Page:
Honors students enjoyed an opportunity to examine, touch and discuss rare historical documents in Mullins Library yesterday. Pages from the Gutenberg Bible, a leather-bound, ca. 1350 copy of the Magna Carta and the front page of the Sept. 23, 1862 Issue of the New York Times, where the Emancipation Proclamation was printed for the first time, are currently on display in Mullins as part of an exhibition featuring rare materials from the Remnant Trust.
Hogan Heathington, a mechanical engineering/physics major, was especially taken with the copy of the Magna Carta, written in a fine chancery script with notations in the margins. “That’s real gold,” he said, pointing to an illuminated letter decorated with elaborate swirls of blue and gilt, “but it’s the lapis used for the blue that was most valuable then.”
Steve Sheppard, associate dean for research and faculty development and the William H. Enfield Distinguished Professor of Law, dropped by to give the big picture background on the pocket-sized Magna Carta, one of many copies of the Charter and statutes distributed to courts and noblemen across England. “This was the 1350 version of the Arkansas Code,” he explained. The original Magna Carta (literally, “Great Charter”) was a large scroll presented in 1215 to the perfidious King John, whose penchant for seizing juicy bits of his subjects’ land holdings and raising taxes made him unpopular with England’s most powerful nobles. King John was forced to seal the document under oath, but repudiated it the following day, eventually launching a civil war.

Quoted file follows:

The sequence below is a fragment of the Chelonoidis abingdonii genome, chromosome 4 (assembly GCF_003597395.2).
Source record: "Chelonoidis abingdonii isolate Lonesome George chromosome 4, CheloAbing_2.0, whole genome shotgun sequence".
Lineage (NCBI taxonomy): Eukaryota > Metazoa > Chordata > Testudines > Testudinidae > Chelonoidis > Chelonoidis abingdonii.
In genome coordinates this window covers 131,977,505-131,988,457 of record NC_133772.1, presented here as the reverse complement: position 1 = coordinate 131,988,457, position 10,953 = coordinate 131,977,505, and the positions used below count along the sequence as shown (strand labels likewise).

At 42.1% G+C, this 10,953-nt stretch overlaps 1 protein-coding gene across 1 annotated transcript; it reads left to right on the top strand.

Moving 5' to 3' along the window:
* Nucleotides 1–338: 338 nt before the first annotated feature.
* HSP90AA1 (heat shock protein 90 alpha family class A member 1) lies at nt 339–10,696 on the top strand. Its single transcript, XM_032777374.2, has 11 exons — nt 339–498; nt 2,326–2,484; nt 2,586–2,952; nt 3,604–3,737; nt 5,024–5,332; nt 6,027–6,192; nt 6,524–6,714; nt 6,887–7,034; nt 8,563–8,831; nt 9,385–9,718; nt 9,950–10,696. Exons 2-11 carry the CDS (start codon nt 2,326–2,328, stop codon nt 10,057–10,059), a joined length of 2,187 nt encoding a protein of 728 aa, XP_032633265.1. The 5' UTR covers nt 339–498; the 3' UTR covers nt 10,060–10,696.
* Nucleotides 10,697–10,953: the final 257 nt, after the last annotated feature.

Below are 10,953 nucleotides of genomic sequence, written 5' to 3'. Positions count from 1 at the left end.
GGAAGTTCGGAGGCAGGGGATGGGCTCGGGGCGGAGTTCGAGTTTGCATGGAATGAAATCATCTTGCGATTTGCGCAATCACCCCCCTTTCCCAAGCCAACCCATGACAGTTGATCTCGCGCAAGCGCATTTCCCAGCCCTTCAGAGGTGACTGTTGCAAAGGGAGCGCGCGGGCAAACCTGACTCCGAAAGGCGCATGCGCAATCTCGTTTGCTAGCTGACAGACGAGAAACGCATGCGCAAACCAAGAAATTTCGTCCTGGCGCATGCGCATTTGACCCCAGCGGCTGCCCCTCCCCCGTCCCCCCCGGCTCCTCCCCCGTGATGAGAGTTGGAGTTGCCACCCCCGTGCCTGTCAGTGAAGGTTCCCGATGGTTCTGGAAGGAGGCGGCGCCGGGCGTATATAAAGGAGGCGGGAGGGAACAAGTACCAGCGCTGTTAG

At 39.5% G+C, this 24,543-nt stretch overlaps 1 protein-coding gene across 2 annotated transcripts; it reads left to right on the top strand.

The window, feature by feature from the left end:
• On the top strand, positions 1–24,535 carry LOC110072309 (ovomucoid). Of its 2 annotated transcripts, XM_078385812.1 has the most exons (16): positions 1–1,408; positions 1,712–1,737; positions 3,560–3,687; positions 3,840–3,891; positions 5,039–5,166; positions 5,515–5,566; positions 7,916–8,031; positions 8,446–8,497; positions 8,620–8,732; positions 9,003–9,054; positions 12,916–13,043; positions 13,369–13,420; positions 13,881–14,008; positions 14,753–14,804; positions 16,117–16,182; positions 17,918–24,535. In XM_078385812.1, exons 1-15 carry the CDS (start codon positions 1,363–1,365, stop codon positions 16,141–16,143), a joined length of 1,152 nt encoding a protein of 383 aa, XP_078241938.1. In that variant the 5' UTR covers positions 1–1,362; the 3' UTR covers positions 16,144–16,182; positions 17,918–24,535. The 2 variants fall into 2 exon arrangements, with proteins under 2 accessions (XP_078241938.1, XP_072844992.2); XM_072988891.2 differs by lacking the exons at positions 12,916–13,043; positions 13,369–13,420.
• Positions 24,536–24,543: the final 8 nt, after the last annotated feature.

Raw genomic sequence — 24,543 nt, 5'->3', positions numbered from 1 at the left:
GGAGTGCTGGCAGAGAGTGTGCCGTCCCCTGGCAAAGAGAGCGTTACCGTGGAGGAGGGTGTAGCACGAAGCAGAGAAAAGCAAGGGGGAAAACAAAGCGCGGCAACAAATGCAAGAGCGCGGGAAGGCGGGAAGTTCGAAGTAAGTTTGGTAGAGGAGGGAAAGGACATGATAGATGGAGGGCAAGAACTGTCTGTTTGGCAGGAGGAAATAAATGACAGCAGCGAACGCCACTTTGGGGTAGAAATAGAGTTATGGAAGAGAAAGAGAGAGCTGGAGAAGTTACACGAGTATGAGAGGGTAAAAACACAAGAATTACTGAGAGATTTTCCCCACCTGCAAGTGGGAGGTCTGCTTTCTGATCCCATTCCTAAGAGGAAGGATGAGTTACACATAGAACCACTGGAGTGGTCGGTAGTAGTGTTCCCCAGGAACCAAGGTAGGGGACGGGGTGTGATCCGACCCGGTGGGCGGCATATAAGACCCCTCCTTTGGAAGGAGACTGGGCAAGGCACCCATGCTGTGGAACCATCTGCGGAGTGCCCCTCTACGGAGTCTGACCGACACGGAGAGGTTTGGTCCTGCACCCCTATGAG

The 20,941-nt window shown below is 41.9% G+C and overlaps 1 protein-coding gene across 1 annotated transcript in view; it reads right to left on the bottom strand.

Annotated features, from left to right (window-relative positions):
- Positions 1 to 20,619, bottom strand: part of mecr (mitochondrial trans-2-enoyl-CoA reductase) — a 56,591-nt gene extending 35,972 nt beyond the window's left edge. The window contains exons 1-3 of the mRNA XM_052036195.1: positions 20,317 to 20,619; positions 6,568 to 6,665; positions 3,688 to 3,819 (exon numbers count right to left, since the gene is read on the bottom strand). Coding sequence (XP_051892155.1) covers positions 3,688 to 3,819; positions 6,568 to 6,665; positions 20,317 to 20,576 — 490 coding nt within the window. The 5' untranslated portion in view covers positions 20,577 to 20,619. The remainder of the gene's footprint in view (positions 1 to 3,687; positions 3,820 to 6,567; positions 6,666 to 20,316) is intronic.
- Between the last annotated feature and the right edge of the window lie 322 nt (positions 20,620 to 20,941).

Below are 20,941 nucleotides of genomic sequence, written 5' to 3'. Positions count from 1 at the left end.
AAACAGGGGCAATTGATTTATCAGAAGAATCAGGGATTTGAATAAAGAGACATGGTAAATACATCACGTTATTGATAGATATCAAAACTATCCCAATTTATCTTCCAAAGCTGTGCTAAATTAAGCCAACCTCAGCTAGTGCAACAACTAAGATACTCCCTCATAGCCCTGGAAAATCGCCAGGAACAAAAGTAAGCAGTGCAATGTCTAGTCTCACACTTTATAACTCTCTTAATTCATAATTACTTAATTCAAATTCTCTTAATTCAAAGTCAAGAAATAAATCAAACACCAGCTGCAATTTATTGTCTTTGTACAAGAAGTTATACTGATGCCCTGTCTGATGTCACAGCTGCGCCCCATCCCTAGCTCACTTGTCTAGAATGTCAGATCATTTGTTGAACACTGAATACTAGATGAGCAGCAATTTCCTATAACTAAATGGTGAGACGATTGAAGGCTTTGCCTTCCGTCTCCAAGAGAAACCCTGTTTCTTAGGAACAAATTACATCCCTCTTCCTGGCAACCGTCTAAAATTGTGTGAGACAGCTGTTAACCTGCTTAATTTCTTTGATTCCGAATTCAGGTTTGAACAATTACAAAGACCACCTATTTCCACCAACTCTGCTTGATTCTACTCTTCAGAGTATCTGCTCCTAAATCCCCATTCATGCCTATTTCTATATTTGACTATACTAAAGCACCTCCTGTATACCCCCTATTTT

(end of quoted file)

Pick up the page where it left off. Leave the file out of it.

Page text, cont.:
Prof. Sheppard used historic prints, broadsides, paintings and a clip from the 1968 film The Lion in Winter to sketch out the story, then distributed slips of paper so that the students could role play the barons, bishops and alderman who drew up the laundry list of demands that is the Magna Carta. He also distributed copies of an English translation of the document, which the students examined closely.
“There are some really loopy things in the Magna Carta,” Sheppard said in response to a question about some of the more questionable clauses, such as one that limits the rights of women. “The biggest thing we got out of it is that there are requirements to use the power of state, by law.”
The Bumpers College Honors Student Board hosted the event.
“This event was an incredible opportunity to engage and learn about the Magna Carta, a document essential to the history of our nation’s government,” said Christina Crowder, an honors dietetics major.
These and other historical documents are included in the “Wisdom of the Ages Athenaeum” exhibit, on display in the lobby of Mullins Library through Monday, May 12. Library staff are “on call” to open the cases Monday – Friday from 10-11 a.m. and from 2–3 p.m., and on Saturdays from 2-3 p.m. Just ask at the main information desk